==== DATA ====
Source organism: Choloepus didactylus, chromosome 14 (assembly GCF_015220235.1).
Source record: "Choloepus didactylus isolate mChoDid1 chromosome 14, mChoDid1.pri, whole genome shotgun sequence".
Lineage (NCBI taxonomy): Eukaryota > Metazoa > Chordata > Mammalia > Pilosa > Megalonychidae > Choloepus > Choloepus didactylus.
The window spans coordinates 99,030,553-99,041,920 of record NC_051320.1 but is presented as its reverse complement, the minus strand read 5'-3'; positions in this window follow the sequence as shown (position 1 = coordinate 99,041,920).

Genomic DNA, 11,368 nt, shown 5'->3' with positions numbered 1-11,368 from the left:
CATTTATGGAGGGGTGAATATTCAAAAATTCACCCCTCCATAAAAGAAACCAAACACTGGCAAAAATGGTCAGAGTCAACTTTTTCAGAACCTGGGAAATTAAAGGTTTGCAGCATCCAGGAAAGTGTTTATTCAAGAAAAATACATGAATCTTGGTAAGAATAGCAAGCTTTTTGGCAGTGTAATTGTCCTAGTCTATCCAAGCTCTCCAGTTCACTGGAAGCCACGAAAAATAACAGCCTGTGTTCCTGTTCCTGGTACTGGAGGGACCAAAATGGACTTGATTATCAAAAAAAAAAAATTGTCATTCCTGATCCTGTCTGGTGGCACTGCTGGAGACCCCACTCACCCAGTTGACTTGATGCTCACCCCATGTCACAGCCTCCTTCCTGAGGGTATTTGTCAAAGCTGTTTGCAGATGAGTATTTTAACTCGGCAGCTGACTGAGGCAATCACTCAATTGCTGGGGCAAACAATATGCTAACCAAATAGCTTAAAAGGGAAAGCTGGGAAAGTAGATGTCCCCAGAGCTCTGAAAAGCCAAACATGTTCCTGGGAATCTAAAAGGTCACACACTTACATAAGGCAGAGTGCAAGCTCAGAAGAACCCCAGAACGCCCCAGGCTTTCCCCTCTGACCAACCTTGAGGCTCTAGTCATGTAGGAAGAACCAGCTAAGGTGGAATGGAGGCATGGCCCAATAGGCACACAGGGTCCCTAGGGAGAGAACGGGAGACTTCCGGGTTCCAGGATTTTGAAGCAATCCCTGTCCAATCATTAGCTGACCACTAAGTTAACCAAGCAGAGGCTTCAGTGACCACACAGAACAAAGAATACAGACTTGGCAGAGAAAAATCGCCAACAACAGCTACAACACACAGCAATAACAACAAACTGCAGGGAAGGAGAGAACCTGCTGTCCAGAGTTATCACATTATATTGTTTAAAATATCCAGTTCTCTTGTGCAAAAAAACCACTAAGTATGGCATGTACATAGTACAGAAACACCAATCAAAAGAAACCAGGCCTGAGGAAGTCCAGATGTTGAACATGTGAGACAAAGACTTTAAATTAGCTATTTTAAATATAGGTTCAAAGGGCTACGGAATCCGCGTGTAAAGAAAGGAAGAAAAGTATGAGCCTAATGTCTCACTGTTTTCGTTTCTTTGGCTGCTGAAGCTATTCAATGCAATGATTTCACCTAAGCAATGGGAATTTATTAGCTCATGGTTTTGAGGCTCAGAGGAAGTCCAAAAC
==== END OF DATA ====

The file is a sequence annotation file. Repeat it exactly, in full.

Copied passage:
Source organism: Choloepus didactylus, chromosome 14 (assembly GCF_015220235.1).
Source record: "Choloepus didactylus isolate mChoDid1 chromosome 14, mChoDid1.pri, whole genome shotgun sequence".
Lineage (NCBI taxonomy): Eukaryota > Metazoa > Chordata > Mammalia > Pilosa > Megalonychidae > Choloepus > Choloepus didactylus.
The window spans coordinates 99,030,553-99,041,920 of record NC_051320.1 but is presented as its reverse complement, the minus strand read 5'-3'; positions in this window follow the sequence as shown (position 1 = coordinate 99,041,920).

Genomic DNA, 11,368 nt, shown 5'->3' with positions numbered 1-11,368 from the left:
CATTTATGGAGGGGTGAATATTCAAAAATTCACCCCTCCATAAAAGAAACCAAACACTGGCAAAAATGGTCAGAGTCAACTTTTTCAGAACCTGGGAAATTAAAGGTTTGCAGCATCCAGGAAAGTGTTTATTCAAGAAAAATACATGAATCTTGGTAAGAATAGCAAGCTTTTTGGCAGTGTAATTGTCCTAGTCTATCCAAGCTCTCCAGTTCACTGGAAGCCACGAAAAATAACAGCCTGTGTTCCTGTTCCTGGTACTGGAGGGACCAAAATGGACTTGATTATCAAAAAAAAAAAATTGTCATTCCTGATCCTGTCTGGTGGCACTGCTGGAGACCCCACTCACCCAGTTGACTTGATGCTCACCCCATGTCACAGCCTCCTTCCTGAGGGTATTTGTCAAAGCTGTTTGCAGATGAGTATTTTAACTCGGCAGCTGACTGAGGCAATCACTCAATTGCTGGGGCAAACAATATGCTAACCAAATAGCTTAAAAGGGAAAGCTGGGAAAGTAGATGTCCCCAGAGCTCTGAAAAGCCAAACATGTTCCTGGGAATCTAAAAGGTCACACACTTACATAAGGCAGAGTGCAAGCTCAGAAGAACCCCAGAACGCCCCAGGCTTTCCCCTCTGACCAACCTTGAGGCTCTAGTCATGTAGGAAGAACCAGCTAAGGTGGAATGGAGGCATGGCCCAATAGGCACACAGGGTCCCTAGGGAGAGAACGGGAGACTTCCGGGTTCCAGGATTTTGAAGCAATCCCTGTCCAATCATTAGCTGACCACTAAGTTAACCAAGCAGAGGCTTCAGTGACCACACAGAACAAAGAATACAGACTTGGCAGAGAAAAATCGCCAACAACAGCTACAACACACAGCAATAACAACAAACTGCAGGGAAGGAGAGAACCTGCTGTCCAGAGTTATCACATTATATTGTTTAAAATATCCAGTTCTCTTGTGCAAAAAAACCACTAAGTATGGCATGTACATAGTACAGAAACACCAATCAAAAGAAACCAGGCCTGAGGAAGTCCAGATGTTGAACATGTGAGACAAAGACTTTAAATTAGCTATTTTAAATATAGGTTCAAAGGGCTACGGAATCCGCGTGTAAAGAAAGGAAGAAAAGTATGAGCCTAATGTCTCACTGTTTTCGTTTCTTTGGCTGCTGAAGCTATTCAATGCAATGATTTCACCTAAGCAATGGGAATTTATTAGCTCATGGTTTTGAGGCTCAGAGGAAGTCCAAAAC